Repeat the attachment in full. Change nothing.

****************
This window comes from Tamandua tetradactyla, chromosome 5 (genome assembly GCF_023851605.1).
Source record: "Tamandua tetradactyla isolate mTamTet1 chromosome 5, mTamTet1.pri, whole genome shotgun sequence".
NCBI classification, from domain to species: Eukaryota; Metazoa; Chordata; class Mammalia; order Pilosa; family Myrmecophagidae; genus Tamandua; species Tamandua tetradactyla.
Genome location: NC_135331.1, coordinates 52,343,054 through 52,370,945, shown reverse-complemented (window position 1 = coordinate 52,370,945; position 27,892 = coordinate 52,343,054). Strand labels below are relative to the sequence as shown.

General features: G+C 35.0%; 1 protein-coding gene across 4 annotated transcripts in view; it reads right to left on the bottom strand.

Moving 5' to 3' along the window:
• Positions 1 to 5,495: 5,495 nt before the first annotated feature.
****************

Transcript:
This window comes from Tamandua tetradactyla, chromosome 5 (genome assembly GCF_023851605.1).
Source record: "Tamandua tetradactyla isolate mTamTet1 chromosome 5, mTamTet1.pri, whole genome shotgun sequence".
NCBI classification, from domain to species: Eukaryota; Metazoa; Chordata; class Mammalia; order Pilosa; family Myrmecophagidae; genus Tamandua; species Tamandua tetradactyla.
Genome location: NC_135331.1, coordinates 52,343,054 through 52,370,945, shown reverse-complemented (window position 1 = coordinate 52,370,945; position 27,892 = coordinate 52,343,054). Strand labels below are relative to the sequence as shown.

General features: G+C 35.0%; 1 protein-coding gene across 4 annotated transcripts in view; it reads right to left on the bottom strand.

Moving 5' to 3' along the window:
• Positions 1 to 5,495: 5,495 nt before the first annotated feature.